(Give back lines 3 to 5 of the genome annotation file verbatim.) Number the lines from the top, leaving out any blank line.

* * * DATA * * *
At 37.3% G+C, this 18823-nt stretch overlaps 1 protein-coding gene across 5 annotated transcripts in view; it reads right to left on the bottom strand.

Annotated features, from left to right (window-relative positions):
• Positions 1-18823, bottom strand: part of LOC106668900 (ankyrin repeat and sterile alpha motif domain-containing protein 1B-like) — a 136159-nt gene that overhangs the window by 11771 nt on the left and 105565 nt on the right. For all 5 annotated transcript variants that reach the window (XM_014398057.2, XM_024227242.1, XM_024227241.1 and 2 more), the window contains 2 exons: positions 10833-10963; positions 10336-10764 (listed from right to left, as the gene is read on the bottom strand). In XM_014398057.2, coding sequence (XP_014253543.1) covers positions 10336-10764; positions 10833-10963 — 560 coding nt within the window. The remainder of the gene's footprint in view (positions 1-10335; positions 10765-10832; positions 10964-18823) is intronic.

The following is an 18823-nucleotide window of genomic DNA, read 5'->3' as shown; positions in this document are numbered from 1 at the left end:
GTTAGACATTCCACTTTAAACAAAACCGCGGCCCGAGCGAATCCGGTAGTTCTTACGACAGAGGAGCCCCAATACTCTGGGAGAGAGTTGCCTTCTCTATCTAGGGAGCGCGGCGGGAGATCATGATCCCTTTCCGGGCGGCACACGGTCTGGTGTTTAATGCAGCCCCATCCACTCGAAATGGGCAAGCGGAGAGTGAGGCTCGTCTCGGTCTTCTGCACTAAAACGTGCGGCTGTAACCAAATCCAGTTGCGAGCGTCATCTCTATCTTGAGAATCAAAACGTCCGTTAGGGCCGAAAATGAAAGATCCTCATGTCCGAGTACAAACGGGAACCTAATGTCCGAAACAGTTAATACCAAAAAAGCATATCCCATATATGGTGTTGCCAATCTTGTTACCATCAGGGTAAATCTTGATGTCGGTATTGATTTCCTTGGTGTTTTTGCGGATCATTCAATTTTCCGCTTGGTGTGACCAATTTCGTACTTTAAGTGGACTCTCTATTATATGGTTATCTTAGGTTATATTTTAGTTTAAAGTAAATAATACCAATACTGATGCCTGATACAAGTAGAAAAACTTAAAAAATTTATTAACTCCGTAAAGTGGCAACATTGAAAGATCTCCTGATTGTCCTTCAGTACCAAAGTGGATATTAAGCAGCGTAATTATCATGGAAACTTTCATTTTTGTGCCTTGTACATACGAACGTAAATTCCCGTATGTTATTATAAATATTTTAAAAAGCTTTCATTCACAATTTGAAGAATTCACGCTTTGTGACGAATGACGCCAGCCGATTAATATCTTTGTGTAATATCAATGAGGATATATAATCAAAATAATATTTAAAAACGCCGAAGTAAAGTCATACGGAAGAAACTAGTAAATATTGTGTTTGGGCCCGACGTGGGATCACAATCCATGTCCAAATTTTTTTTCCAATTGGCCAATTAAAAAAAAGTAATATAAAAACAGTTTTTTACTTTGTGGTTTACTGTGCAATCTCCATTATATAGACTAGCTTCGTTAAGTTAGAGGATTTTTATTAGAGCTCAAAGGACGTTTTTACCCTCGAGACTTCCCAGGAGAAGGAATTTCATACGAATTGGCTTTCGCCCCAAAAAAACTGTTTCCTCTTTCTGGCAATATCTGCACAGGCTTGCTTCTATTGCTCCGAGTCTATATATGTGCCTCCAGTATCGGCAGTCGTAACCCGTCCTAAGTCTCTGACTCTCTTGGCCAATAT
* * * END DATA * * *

• Positions 1-18823, bottom strand: part of LOC106668900 (ankyrin repeat and sterile alpha motif domain-containing protein 1B-like) — a 136159-nt gene that overhangs the window by 11771 nt on the left and 105565 nt on the right. For all 5 annotated transcript variants that reach the window (XM_014398057.2, XM_024227242.1, XM_024227241.1 and 2 more), the window contains 2 exons: positions 10833-10963; positions 10336-10764 (listed from right to left, as the gene is read on the bottom strand). In XM_014398057.2, coding sequence (XP_014253543.1) covers positions 10336-10764; positions 10833-10963 — 560 coding nt within the window. The remainder of the gene's footprint in view (positions 1-10335; positions 10765-10832; positions 10964-18823) is intronic.

The following is an 18823-nucleotide window of genomic DNA, read 5'->3' as shown; positions in this document are numbered from 1 at the left end:
GTTAGACATTCCACTTTAAACAAAACCGCGGCCCGAGCGAATCCGGTAGTTCTTACGACAGAGGAGCCCCAATACTCTGGGAGAGAGTTGCCTTCTCTATCTAGGGAGCGCGGCGGGAGATCATGATCCCTTTCCGGGCGGCACACGGTCTGGTGTTTAATGCAGCCCCATCCACTCGAAATGGGCAAGCGGAGAGTGAGGCTCGTCTCGGTCTTCTGCACTAAAACGTGCGGCTGTAACCAAATCCAGTTGCGAGCGTCATCTCTATCTTGAGAATCAAAACGTCCGTTAGGGCCGAAAATGAAAGATCCTCATGTCCGAGTACAAACGGGAACCTAATGTCCGAAACAGTTAATACCAAAAAAGCATATCCCATATATGGTGTTGCCAATCTTGTTACCATCAGGGTAAATCTTGATGTCGGTATTGATTTCCTTGGTGTTTTTGCGGATCATTCAATTTTCCGCTTGGTGTGACCAATTTCGTACTTTAAGTGGACTCTCTATTATATGGTTATCTTAGGTTATATTTTAGTTTAAAGTAAATAATACCAATACTGATGCCTGATACAAGTAGAAAAACTTAAAAAATTTATTAACTCCGTAAAGTGGCAACATTGAAAGATCTCCTGATTGTCCTTCAGTACCAAAGTGGATATTAAGCAGCGTAATTATCATGGAAACTTTCATTTTTGTGCCTTGTACATACGAACGTAAATTCCCGTATGTTATTATAAATATTTTAAAAAGCTTTCATTCACAATTTGAAGAATTCACGCTTTGTGACGAATGACGCCAGCCGATTAATATCTTTGTGTAATATCAATGAGGATATATAATCAAAATAATATTTAAAAACGCCGAAGTAAAGTCATACGGAAGAAACTAGTAAATATTGTGTTTGGGCCCGACGTGGGATCACAATCCATGTCCAAATTTTTTTTCCAATTGGCCAATTAAAAAAAAGTAATATAAAAACAGTTTTTTACTTTGTGGTTTACTGTGCAATCTCCATTATATAGACTAGCTTCGTTAAGTTAGAGGATTTTTATTAGAGCTCAAAGGACGTTTTTACCCTCGAGACTTCCCAGGAGAAGGAATTTCATACGAATTGGCTTTCGCCCCAAAAAAACTGTTTCCTCTTTCTGGCAATATCTGCACAGGCTTGCTTCTATTGCTCCGAGTCTATATATGTGCCTCCAGTATCGGCAGTCGTAACCCGTCCTAAGTCTCTGACTCTCTTGGCCAATAT